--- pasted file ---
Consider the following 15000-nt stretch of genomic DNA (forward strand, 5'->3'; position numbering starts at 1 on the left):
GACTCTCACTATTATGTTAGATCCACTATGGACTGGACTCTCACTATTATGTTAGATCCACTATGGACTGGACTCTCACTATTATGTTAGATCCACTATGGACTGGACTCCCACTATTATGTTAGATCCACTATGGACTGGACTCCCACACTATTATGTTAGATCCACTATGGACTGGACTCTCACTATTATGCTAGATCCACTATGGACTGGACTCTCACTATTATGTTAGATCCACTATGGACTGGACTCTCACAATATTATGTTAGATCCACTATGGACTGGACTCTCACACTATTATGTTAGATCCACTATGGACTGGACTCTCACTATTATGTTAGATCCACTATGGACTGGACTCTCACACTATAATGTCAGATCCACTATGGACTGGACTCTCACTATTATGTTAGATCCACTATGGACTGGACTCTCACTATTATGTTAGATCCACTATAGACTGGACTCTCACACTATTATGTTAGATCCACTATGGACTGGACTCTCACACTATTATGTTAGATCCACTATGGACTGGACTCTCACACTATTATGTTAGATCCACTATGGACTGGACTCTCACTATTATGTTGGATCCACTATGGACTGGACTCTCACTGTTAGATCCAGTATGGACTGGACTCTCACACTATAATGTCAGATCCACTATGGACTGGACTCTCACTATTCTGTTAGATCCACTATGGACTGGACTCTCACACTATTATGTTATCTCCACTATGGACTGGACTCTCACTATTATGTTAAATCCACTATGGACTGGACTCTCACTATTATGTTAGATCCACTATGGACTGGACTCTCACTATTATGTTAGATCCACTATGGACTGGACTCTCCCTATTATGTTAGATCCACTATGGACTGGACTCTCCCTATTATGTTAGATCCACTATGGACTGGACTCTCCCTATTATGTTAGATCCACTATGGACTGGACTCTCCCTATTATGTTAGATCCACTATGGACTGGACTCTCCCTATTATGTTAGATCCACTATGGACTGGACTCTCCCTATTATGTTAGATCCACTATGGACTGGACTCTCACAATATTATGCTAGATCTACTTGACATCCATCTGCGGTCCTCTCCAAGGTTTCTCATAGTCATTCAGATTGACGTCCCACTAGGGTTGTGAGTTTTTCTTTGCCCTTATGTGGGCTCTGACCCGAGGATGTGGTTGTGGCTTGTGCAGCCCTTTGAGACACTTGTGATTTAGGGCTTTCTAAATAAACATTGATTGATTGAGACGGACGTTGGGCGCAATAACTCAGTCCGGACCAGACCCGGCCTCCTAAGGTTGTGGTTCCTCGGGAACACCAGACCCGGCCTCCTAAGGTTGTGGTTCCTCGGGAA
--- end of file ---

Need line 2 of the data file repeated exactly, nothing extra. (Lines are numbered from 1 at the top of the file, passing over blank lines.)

GACTCTCACTATTATGTTAGATCCACTATGGACTGGACTCTCACTATTATGTTAGATCCACTATGGACTGGACTCTCACTATTATGTTAGATCCACTATGGACTGGACTCCCACTATTATGTTAGATCCACTATGGACTGGACTCCCACACTATTATGTTAGATCCACTATGGACTGGACTCTCACTATTATGCTAGATCCACTATGGACTGGACTCTCACTATTATGTTAGATCCACTATGGACTGGACTCTCACAATATTATGTTAGATCCACTATGGACTGGACTCTCACACTATTATGTTAGATCCACTATGGACTGGACTCTCACTATTATGTTAGATCCACTATGGACTGGACTCTCACACTATAATGTCAGATCCACTATGGACTGGACTCTCACTATTATGTTAGATCCACTATGGACTGGACTCTCACTATTATGTTAGATCCACTATAGACTGGACTCTCACACTATTATGTTAGATCCACTATGGACTGGACTCTCACACTATTATGTTAGATCCACTATGGACTGGACTCTCACACTATTATGTTAGATCCACTATGGACTGGACTCTCACTATTATGTTGGATCCACTATGGACTGGACTCTCACTGTTAGATCCAGTATGGACTGGACTCTCACACTATAATGTCAGATCCACTATGGACTGGACTCTCACTATTCTGTTAGATCCACTATGGACTGGACTCTCACACTATTATGTTATCTCCACTATGGACTGGACTCTCACTATTATGTTAAATCCACTATGGACTGGACTCTCACTATTATGTTAGATCCACTATGGACTGGACTCTCACTATTATGTTAGATCCACTATGGACTGGACTCTCCCTATTATGTTAGATCCACTATGGACTGGACTCTCCCTATTATGTTAGATCCACTATGGACTGGACTCTCCCTATTATGTTAGATCCACTATGGACTGGACTCTCCCTATTATGTTAGATCCACTATGGACTGGACTCTCCCTATTATGTTAGATCCACTATGGACTGGACTCTCCCTATTATGTTAGATCCACTATGGACTGGACTCTCACAATATTATGCTAGATCTACTTGACATCCATCTGCGGTCCTCTCCAAGGTTTCTCATAGTCATTCAGATTGACGTCCCACTAGGGTTGTGAGTTTTTCTTTGCCCTTATGTGGGCTCTGACCCGAGGATGTGGTTGTGGCTTGTGCAGCCCTTTGAGACACTTGTGATTTAGGGCTTTCTAAATAAACATTGATTGATTGAGACGGACGTTGGGCGCAATAACTCAGTCCGGACCAGACCCGGCCTCCTAAGGTTGTGGTTCCTCGGGAACACCAGACCCGGCCTCCTAAGGTTGTGGTTCCTCGGGAA